The Three Days of Wensleydale: The Valley of the Yore

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Page 84 - Or the unseen genius of the wood. But let my due feet never fail To walk the studious cloister's pale, And love the high-embowed roof, With antique pillars massy proof, And storied windows richly dight, Casting a dim religious light.
Page 127 - With store of ladies, whose bright eyes Rain influence, and judge the prize Of wit or arms, while both contend To win her grace whom all commend.
Page vii - Romans, countrymen, and lovers! hear me for my cause ; and be silent that you may hear : believe me for mine honour; and have respect to mine honour, that you may believe: censure me in your wisdom; and awake your senses that you may the better judge. If there be any in this assembly, any dear friend of Caesar's, to him I say, that Brutus' love to Caesar was no less than his.
Page 57 - A great number of them which purchased those superstitious mansions, reserved of those library books, some to serve their jakes, some to scour their candlesticks, and some to rub their boots. Some they sold to the grocers and soap sellers, and some they sent over sea to the bookbinders, not in small number, but at times whole ships full, to the wondering of the foreign nations.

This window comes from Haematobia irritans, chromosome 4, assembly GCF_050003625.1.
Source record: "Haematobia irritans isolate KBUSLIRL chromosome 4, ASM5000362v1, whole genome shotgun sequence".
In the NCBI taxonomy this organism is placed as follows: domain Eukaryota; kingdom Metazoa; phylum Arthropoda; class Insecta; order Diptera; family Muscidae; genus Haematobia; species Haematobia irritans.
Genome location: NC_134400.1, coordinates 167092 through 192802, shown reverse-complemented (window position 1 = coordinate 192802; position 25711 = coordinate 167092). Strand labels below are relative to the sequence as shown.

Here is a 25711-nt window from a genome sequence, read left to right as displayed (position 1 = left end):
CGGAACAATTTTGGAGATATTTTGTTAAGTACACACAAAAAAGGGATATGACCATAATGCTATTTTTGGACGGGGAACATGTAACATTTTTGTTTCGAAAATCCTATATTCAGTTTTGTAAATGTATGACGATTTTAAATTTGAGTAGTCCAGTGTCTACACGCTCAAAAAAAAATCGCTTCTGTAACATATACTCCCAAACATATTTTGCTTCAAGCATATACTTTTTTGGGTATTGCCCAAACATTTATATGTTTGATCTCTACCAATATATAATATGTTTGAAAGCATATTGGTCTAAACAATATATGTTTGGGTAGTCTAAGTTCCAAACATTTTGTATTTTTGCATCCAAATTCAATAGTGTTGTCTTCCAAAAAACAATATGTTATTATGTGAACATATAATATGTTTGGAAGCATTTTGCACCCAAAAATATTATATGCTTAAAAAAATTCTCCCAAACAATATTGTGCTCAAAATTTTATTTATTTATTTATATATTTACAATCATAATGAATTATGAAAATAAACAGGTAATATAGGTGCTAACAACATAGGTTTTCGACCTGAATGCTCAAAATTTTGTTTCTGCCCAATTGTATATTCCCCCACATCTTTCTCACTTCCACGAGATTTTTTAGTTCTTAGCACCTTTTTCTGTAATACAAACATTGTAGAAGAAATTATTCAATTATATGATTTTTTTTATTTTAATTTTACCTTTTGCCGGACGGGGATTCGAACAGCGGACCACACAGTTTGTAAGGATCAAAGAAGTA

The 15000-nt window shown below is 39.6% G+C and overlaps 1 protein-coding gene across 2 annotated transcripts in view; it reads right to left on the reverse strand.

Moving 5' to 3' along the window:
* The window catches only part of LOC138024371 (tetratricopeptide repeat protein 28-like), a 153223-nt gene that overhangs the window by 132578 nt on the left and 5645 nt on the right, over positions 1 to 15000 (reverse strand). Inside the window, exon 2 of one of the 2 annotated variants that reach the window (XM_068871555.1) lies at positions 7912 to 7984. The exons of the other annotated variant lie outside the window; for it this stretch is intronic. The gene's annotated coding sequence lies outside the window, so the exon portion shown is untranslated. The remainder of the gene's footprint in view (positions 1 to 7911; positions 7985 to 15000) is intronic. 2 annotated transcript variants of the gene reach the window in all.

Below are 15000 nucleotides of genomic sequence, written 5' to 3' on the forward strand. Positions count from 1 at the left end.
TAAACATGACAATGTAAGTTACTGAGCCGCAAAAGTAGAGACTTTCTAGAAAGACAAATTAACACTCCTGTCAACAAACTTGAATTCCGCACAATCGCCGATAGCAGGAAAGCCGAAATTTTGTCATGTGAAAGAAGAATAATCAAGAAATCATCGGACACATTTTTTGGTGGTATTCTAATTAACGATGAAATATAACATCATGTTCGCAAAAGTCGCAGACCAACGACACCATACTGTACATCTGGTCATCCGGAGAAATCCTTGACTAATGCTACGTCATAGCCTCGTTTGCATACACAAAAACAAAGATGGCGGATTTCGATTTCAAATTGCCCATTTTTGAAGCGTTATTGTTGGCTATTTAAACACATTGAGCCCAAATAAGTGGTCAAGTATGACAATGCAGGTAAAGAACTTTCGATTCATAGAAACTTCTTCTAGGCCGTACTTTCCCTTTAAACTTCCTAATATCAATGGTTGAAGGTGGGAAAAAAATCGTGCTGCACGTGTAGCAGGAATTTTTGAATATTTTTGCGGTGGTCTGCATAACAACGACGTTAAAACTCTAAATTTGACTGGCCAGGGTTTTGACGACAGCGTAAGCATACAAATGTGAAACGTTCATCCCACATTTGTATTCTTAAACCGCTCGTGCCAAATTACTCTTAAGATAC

Page 176 - I have nought that is fair?" saith he; "Have nought but the bearded grain? Though the breath of these flowers is sweet to me, I will give them all back again.
Page 93 - The proudest royal houses are but of yesterday, when compared with the line of the Supreme Pontiffs.* That line we trace back in an unbroken series from the Pope who crowned Napoleon in the nineteenth century to the Pope who crowned Pepin in the eighth ; and far beyond the time of Pepin the august dynasty extends, till it is lost in the twilight of fable.
Page 152 - Bidding the crop-headed Parliament swing: And, pressing a troop unable to stoop And see the rogues flourish and honest folk droop, Marched them along, fifty-score strong, Great-hearted gendemen, singing this song: God for King Charles!
Page xxix - First, Moloch, horrid king, besmear'd with blood Of human sacrifice, and parents' tears ; Though, for the noise of drums and timbrels loud, Their children's cries unheard, that pass'd through fire To his grim idol.
Page xxi - Who quits a world where strong temptations try, And since 'tis hard to combat, learns to fly ! For him no wretches, born to work and weep, Explore the mine, or tempt the...
Page 94 - She saw the commencement of all the governments and of all the ecclesiastical establishments that now exist in the world ; and we feel no assurance that she is not destined to see the end of them all. She was great and respected before the Saxon had set foot on Britain, before the Frank had passed the Rhine, when Grecian eloquence still flourished in Antioch, when idols were still worshipped in the temple of Mecca.

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